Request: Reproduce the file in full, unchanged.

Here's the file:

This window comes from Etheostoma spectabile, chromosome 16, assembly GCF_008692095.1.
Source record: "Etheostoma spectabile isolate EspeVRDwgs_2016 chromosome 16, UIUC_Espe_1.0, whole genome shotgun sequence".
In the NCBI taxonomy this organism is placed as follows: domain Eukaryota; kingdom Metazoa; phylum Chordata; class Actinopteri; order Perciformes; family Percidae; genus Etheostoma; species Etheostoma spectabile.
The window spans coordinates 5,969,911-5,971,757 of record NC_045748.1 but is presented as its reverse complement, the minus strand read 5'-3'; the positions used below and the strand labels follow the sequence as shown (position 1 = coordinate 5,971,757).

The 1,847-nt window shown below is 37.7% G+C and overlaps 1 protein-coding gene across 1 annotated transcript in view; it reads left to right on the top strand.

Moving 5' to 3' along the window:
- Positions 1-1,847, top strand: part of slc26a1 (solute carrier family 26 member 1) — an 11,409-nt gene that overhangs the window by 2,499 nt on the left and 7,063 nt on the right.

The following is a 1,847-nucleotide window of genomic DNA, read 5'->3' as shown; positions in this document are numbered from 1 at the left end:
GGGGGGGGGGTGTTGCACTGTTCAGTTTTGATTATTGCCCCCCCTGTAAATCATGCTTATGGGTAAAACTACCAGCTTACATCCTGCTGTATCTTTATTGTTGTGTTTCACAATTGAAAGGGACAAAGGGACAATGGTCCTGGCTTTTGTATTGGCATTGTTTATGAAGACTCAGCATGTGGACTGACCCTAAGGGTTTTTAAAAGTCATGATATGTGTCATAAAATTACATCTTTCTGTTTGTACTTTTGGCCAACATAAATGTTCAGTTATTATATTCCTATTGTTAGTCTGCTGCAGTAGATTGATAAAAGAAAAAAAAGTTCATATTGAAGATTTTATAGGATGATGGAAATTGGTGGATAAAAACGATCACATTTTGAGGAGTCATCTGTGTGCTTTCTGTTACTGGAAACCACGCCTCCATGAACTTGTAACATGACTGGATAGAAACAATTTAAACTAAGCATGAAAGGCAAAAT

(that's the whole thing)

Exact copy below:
This window comes from Etheostoma spectabile, chromosome 16, assembly GCF_008692095.1.
Source record: "Etheostoma spectabile isolate EspeVRDwgs_2016 chromosome 16, UIUC_Espe_1.0, whole genome shotgun sequence".
In the NCBI taxonomy this organism is placed as follows: domain Eukaryota; kingdom Metazoa; phylum Chordata; class Actinopteri; order Perciformes; family Percidae; genus Etheostoma; species Etheostoma spectabile.
The window spans coordinates 5,969,911-5,971,757 of record NC_045748.1 but is presented as its reverse complement, the minus strand read 5'-3'; the positions used below and the strand labels follow the sequence as shown (position 1 = coordinate 5,971,757).

The 1,847-nt window shown below is 37.7% G+C and overlaps 1 protein-coding gene across 1 annotated transcript in view; it reads left to right on the top strand.

Moving 5' to 3' along the window:
- Positions 1-1,847, top strand: part of slc26a1 (solute carrier family 26 member 1) — an 11,409-nt gene that overhangs the window by 2,499 nt on the left and 7,063 nt on the right.

The following is a 1,847-nucleotide window of genomic DNA, read 5'->3' as shown; positions in this document are numbered from 1 at the left end:
GGGGGGGGGGTGTTGCACTGTTCAGTTTTGATTATTGCCCCCCCTGTAAATCATGCTTATGGGTAAAACTACCAGCTTACATCCTGCTGTATCTTTATTGTTGTGTTTCACAATTGAAAGGGACAAAGGGACAATGGTCCTGGCTTTTGTATTGGCATTGTTTATGAAGACTCAGCATGTGGACTGACCCTAAGGGTTTTTAAAAGTCATGATATGTGTCATAAAATTACATCTTTCTGTTTGTACTTTTGGCCAACATAAATGTTCAGTTATTATATTCCTATTGTTAGTCTGCTGCAGTAGATTGATAAAAGAAAAAAAAGTTCATATTGAAGATTTTATAGGATGATGGAAATTGGTGGATAAAAACGATCACATTTTGAGGAGTCATCTGTGTGCTTTCTGTTACTGGAAACCACGCCTCCATGAACTTGTAACATGACTGGATAGAAACAATTTAAACTAAGCATGAAAGGCAAAAT